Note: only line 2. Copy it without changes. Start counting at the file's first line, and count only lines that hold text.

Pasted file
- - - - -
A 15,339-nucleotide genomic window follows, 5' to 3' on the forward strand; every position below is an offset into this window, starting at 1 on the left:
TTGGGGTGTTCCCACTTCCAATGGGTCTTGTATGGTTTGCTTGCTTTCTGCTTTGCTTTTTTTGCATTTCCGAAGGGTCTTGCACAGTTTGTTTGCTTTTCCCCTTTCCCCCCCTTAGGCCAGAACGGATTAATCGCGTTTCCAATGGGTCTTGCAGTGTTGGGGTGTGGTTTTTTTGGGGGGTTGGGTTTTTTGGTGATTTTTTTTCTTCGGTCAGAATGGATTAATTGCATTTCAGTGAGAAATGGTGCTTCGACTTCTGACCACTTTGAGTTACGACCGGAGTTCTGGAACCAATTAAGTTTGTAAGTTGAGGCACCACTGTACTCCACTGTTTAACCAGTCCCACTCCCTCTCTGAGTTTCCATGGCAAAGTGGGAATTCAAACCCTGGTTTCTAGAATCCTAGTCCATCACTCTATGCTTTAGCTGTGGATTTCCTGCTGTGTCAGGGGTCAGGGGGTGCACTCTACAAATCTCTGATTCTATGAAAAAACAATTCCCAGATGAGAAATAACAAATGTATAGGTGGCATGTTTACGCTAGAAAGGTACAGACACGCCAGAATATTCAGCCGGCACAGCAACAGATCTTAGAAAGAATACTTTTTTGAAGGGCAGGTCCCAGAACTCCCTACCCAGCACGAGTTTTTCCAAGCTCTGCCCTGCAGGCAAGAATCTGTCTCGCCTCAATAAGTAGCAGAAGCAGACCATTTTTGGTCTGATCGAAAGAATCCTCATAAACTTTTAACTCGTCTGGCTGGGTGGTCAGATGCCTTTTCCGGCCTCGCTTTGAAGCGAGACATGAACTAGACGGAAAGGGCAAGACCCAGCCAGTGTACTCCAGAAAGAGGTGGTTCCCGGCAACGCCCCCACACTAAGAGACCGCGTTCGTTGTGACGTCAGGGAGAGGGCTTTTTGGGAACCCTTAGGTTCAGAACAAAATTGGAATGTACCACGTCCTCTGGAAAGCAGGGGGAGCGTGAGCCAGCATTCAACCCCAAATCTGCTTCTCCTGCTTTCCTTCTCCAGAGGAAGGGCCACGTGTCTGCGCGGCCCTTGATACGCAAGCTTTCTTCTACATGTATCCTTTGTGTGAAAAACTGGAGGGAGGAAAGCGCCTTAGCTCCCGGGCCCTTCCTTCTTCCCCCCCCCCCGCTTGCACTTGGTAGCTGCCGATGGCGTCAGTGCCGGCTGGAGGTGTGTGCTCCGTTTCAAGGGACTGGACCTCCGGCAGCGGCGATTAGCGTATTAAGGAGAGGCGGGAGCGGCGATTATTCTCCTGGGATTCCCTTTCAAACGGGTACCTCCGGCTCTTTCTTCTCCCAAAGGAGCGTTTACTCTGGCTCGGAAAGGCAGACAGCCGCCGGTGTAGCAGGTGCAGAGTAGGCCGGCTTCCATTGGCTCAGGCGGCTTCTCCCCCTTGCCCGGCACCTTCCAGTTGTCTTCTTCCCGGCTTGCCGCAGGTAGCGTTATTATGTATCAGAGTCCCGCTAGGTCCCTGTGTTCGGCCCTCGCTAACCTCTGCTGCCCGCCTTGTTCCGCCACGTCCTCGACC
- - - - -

TTGGGGTGTTCCCACTTCCAATGGGTCTTGTATGGTTTGCTTGCTTTCTGCTTTGCTTTTTTTGCATTTCCGAAGGGTCTTGCACAGTTTGTTTGCTTTTCCCCTTTCCCCCCCTTAGGCCAGAACGGATTAATCGCGTTTCCAATGGGTCTTGCAGTGTTGGGGTGTGGTTTTTTTGGGGGGTTGGGTTTTTTGGTGATTTTTTTTCTTCGGTCAGAATGGATTAATTGCATTTCAGTGAGAAATGGTGCTTCGACTTCTGACCACTTTGAGTTACGACCGGAGTTCTGGAACCAATTAAGTTTGTAAGTTGAGGCACCACTGTACTCCACTGTTTAACCAGTCCCACTCCCTCTCTGAGTTTCCATGGCAAAGTGGGAATTCAAACCCTGGTTTCTAGAATCCTAGTCCATCACTCTATGCTTTAGCTGTGGATTTCCTGCTGTGTCAGGGGTCAGGGGGTGCACTCTACAAATCTCTGATTCTATGAAAAAACAATTCCCAGATGAGAAATAACAAATGTATAGGTGGCATGTTTACGCTAGAAAGGTACAGACACGCCAGAATATTCAGCCGGCACAGCAACAGATCTTAGAAAGAATACTTTTTTGAAGGGCAGGTCCCAGAACTCCCTACCCAGCACGAGTTTTTCCAAGCTCTGCCCTGCAGGCAAGAATCTGTCTCGCCTCAATAAGTAGCAGAAGCAGACCATTTTTGGTCTGATCGAAAGAATCCTCATAAACTTTTAACTCGTCTGGCTGGGTGGTCAGATGCCTTTTCCGGCCTCGCTTTGAAGCGAGACATGAACTAGACGGAAAGGGCAAGACCCAGCCAGTGTACTCCAGAAAGAGGTGGTTCCCGGCAACGCCCCCACACTAAGAGACCGCGTTCGTTGTGACGTCAGGGAGAGGGCTTTTTGGGAACCCTTAGGTTCAGAACAAAATTGGAATGTACCACGTCCTCTGGAAAGCAGGGGGAGCGTGAGCCAGCATTCAACCCCAAATCTGCTTCTCCTGCTTTCCTTCTCCAGAGGAAGGGCCACGTGTCTGCGCGGCCCTTGATACGCAAGCTTTCTTCTACATGTATCCTTTGTGTGAAAAACTGGAGGGAGGAAAGCGCCTTAGCTCCCGGGCCCTTCCTTCTTCCCCCCCCCCCGCTTGCACTTGGTAGCTGCCGATGGCGTCAGTGCCGGCTGGAGGTGTGTGCTCCGTTTCAAGGGACTGGACCTCCGGCAGCGGCGATTAGCGTATTAAGGAGAGGCGGGAGCGGCGATTATTCTCCTGGGATTCCCTTTCAAACGGGTACCTCCGGCTCTTTCTTCTCCCAAAGGAGCGTTTACTCTGGCTCGGAAAGGCAGACAGCCGCCGGTGTAGCAGGTGCAGAGTAGGCCGGCTTCCATTGGCTCAGGCGGCTTCTCCCCCTTGCCCGGCACCTTCCAGTTGTCTTCTTCCCGGCTTGCCGCAGGTAGCGTTATTATGTATCAGAGTCCCGCTAGGTCCCTGTGTTCGGCCCTCGCTAACCTCTGCTGCCCGCCTTGTTCCGCCACGTCCTCGACC